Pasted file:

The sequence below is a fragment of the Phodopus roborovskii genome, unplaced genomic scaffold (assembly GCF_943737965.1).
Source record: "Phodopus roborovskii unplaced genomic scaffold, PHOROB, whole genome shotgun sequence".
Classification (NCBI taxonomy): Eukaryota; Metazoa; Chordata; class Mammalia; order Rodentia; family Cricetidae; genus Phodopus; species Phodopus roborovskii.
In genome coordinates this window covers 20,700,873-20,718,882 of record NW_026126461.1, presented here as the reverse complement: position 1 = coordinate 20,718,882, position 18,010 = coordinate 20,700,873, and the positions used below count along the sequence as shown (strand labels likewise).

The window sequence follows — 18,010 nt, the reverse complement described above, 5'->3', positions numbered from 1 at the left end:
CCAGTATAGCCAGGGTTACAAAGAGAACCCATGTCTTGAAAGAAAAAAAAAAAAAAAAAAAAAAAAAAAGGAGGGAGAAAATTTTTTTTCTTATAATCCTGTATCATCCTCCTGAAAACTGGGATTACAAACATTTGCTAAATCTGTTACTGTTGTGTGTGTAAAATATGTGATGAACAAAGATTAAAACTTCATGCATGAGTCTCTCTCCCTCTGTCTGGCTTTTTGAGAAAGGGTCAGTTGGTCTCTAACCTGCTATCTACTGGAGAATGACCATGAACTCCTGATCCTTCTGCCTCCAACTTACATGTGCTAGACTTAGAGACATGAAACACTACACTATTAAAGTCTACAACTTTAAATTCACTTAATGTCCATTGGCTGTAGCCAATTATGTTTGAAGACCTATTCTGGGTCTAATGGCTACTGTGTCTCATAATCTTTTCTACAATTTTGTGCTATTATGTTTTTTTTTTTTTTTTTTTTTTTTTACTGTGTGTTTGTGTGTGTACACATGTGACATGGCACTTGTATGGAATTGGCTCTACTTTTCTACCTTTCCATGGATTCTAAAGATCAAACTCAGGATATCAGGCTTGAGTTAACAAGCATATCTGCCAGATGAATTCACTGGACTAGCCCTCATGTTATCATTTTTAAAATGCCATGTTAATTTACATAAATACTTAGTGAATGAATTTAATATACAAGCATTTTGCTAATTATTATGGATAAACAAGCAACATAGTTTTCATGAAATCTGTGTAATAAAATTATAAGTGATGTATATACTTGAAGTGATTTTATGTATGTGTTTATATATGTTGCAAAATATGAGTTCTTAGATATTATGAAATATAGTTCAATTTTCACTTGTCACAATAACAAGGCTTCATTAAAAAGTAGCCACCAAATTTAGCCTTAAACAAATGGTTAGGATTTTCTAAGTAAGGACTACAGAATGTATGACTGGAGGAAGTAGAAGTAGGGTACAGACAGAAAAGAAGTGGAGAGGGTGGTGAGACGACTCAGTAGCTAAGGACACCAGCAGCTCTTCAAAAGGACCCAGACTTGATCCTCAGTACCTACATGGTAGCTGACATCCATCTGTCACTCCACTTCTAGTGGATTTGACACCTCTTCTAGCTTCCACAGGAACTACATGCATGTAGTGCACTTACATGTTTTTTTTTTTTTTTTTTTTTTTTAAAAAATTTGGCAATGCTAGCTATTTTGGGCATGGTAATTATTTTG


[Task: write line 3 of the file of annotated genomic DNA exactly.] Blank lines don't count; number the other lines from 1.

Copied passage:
Classification (NCBI taxonomy): Eukaryota; Metazoa; Chordata; class Mammalia; order Rodentia; family Cricetidae; genus Phodopus; species Phodopus roborovskii.